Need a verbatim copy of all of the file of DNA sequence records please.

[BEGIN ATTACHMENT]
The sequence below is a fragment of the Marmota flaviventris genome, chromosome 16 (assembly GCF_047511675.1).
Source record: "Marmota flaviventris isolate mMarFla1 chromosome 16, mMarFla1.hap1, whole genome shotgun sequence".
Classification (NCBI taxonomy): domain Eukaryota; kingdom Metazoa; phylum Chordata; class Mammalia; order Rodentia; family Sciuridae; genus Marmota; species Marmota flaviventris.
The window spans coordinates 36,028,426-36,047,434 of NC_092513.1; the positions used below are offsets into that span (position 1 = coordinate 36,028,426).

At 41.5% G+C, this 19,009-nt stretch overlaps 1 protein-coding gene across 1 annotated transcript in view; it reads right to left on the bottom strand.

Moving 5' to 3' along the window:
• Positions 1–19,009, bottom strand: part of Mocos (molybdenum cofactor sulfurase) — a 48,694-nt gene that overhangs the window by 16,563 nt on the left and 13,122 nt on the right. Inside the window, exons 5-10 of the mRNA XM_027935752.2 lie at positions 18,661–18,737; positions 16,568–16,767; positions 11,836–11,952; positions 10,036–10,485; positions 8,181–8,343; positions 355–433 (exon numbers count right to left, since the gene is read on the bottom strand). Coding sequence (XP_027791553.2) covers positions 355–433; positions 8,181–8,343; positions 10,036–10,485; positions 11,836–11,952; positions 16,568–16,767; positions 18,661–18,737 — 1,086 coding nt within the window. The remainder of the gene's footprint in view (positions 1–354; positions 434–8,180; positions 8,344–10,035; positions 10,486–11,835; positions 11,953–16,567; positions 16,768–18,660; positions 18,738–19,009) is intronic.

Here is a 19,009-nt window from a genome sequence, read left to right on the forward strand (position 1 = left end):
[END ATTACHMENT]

The sequence below is a fragment of the Marmota flaviventris genome, chromosome 16 (assembly GCF_047511675.1).
Source record: "Marmota flaviventris isolate mMarFla1 chromosome 16, mMarFla1.hap1, whole genome shotgun sequence".
Classification (NCBI taxonomy): domain Eukaryota; kingdom Metazoa; phylum Chordata; class Mammalia; order Rodentia; family Sciuridae; genus Marmota; species Marmota flaviventris.
The window spans coordinates 36,028,426-36,047,434 of NC_092513.1; the positions used below are offsets into that span (position 1 = coordinate 36,028,426).

At 41.5% G+C, this 19,009-nt stretch overlaps 1 protein-coding gene across 1 annotated transcript in view; it reads right to left on the bottom strand.

Moving 5' to 3' along the window:
• Positions 1–19,009, bottom strand: part of Mocos (molybdenum cofactor sulfurase) — a 48,694-nt gene that overhangs the window by 16,563 nt on the left and 13,122 nt on the right. Inside the window, exons 5-10 of the mRNA XM_027935752.2 lie at positions 18,661–18,737; positions 16,568–16,767; positions 11,836–11,952; positions 10,036–10,485; positions 8,181–8,343; positions 355–433 (exon numbers count right to left, since the gene is read on the bottom strand). Coding sequence (XP_027791553.2) covers positions 355–433; positions 8,181–8,343; positions 10,036–10,485; positions 11,836–11,952; positions 16,568–16,767; positions 18,661–18,737 — 1,086 coding nt within the window. The remainder of the gene's footprint in view (positions 1–354; positions 434–8,180; positions 8,344–10,035; positions 10,486–11,835; positions 11,953–16,567; positions 16,768–18,660; positions 18,738–19,009) is intronic.

Here is a 19,009-nt window from a genome sequence, read left to right on the forward strand (position 1 = left end):